Teacher of the Week: Denson wanted to coach early
Published 9:10 pm Friday, March 31, 2017
Gaylen Denson grew up in Dallas County playing baseball and football and at an early age knew he wanted to be a coach when he got older. To be a coach, he also had to be a teacher. But what he didn’t know, was that teaching would soon become the priority.
“I got into it to begin with for coaching. I wanted to get more into the coaching, and it ended up going the other way, and I did a lot more with the teaching,” Denson said. “The more I taught, the more I fell toward the teaching part than the coaching.”
Denson and his wife Tina are both educators and were also each the first in their families to go to college.
“We had some influential people in the county that talked to us and let us know education was a good way to strive to do more in life,” Denson said.
Denson and his wife have two children, Gabe and Whitney.
He went to Wallace Community College Selma for two years and then graduated from Montevallo before he began his career.
“To be a beginning teacher, you try to emulate teachers that had a big impact on you, and I had several really good math teachers,” Denson said. “I had some teacher really influence me on how to be a teacher … and I had the background so when I got into the classroom, I just fell into it.”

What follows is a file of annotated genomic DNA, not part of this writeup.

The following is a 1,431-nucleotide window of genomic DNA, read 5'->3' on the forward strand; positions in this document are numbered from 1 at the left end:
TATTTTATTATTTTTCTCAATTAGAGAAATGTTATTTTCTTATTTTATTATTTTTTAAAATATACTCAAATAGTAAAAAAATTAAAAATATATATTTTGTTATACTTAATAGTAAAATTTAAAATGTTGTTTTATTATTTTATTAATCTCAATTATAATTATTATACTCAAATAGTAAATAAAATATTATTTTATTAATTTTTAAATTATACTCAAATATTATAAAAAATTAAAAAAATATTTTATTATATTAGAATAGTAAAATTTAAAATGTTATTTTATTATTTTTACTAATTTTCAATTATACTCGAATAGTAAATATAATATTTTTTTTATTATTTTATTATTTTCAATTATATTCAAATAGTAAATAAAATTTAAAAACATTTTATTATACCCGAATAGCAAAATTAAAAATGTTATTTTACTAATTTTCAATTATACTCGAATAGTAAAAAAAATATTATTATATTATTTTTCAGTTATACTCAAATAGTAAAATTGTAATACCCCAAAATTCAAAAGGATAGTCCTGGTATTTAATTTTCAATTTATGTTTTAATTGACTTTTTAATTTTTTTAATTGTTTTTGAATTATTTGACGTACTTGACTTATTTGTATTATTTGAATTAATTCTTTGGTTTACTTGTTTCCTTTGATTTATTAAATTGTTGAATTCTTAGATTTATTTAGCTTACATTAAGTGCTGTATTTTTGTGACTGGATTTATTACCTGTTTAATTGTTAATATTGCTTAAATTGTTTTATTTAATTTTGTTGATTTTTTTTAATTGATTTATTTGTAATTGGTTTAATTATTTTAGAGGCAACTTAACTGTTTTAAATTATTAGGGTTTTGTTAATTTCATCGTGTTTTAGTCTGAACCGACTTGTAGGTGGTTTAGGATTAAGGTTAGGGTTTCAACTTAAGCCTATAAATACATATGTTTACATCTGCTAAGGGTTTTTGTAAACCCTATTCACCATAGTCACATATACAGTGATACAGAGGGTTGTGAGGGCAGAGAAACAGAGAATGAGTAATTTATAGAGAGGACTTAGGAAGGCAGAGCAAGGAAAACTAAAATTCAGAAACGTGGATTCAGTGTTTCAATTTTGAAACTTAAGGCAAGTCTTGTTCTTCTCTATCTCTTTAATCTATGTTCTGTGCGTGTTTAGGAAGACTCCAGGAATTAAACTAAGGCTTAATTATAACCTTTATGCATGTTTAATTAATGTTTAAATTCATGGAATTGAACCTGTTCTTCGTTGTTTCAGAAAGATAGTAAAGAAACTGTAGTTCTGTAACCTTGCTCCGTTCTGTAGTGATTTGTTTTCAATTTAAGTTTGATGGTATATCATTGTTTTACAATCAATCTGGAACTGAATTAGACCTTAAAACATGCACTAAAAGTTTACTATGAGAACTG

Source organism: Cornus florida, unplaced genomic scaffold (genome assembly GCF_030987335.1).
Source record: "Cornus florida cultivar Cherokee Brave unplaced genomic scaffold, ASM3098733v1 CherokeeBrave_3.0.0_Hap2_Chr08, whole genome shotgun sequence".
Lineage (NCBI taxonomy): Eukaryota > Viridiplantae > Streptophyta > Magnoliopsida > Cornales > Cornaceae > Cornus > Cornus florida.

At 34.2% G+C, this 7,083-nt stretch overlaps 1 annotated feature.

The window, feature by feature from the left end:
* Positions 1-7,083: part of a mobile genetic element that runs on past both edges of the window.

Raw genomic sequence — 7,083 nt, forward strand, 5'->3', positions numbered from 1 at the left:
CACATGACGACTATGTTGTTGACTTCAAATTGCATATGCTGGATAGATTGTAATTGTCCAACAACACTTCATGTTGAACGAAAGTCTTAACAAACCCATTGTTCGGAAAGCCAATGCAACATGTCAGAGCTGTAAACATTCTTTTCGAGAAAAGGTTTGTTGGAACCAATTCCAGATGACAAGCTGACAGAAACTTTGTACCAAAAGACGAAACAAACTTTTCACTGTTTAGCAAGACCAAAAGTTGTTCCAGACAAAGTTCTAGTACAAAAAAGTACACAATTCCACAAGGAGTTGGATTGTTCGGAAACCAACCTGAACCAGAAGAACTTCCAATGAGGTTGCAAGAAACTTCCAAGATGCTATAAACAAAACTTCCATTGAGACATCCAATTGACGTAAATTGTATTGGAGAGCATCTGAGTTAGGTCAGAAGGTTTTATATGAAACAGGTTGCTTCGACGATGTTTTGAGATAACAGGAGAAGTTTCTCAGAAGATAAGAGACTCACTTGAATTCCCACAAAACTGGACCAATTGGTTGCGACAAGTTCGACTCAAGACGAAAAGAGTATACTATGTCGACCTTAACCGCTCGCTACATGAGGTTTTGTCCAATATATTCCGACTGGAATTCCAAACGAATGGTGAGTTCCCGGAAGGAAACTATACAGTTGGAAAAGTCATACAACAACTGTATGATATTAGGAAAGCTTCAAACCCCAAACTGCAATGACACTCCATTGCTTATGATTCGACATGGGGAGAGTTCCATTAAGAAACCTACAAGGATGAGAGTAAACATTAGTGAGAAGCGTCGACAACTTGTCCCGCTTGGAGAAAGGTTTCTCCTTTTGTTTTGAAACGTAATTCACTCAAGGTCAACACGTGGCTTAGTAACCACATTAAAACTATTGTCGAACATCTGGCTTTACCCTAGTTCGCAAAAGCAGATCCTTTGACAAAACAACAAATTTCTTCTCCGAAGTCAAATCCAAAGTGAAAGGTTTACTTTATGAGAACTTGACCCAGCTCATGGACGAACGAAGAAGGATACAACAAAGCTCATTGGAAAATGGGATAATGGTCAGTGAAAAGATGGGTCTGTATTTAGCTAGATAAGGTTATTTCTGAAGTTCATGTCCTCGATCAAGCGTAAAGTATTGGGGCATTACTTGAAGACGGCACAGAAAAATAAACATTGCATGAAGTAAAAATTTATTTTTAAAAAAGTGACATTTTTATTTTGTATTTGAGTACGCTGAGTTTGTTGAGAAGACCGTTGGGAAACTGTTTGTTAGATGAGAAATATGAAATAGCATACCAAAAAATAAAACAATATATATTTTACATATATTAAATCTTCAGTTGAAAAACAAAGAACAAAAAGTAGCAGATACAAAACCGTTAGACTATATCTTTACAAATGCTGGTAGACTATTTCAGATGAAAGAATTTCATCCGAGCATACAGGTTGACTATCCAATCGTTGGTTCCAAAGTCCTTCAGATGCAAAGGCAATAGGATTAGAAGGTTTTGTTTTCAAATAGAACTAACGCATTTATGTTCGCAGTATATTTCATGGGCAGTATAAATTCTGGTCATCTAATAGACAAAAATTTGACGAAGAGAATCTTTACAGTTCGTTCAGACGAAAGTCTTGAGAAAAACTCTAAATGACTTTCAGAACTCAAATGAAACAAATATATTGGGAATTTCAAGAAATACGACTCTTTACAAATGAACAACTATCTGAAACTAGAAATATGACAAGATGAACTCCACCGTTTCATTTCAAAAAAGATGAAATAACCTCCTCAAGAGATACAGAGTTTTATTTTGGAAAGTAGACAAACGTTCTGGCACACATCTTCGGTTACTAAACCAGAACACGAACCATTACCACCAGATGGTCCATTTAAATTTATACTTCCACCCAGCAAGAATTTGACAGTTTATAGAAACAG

Denson is now a seventh and eighth-grade math teacher at Martin Middle School and is also over the robotics program. He also is the assistant baseball coach at Dallas County High School.
“Teaching is a job. Each day you strive to make the kids more successful, give them a chance to be successful in their future,” Denson said. “If they’re successful, then I feel good. It’s a job that you feel like coming to work.”
Denson has taught for 25 years but had also served in many other roles.
He’s been a teacher, assistant principal, principal, coach and athletic director, but Denson said he still prefers the classroom.
“It’s much better being in the classroom,” Denson said.
Denson said math, or algebra specifically, can be hard for many students, so he does his best to come up with ways to break it down and give real-world examples of how they will use the information in the future.
“I try to make it very relevant to the students,” Denson said. “I try to make the math relevant to them so the work that we’re doing makes a little more sense. I try to keep it a little fun and interesting and put it in terms that the students can understand better.”
With the robotics, not only can he give examples, but the students actually get to put their knowledge to the test.
“It’s a little more hands on and a little more open,” Denson said. “It’s amazing. It gives you a different look than the classroom and how the work can really be used. We build a lot of things, so we bring math into the application.”
Denson said the robotics program is exciting for the kids and something they enjoy doing, and something he likes to teach.
“They really enjoy it. They really get involved with it,” he said. “I’m not doing a good job unless my students are doing a good job.”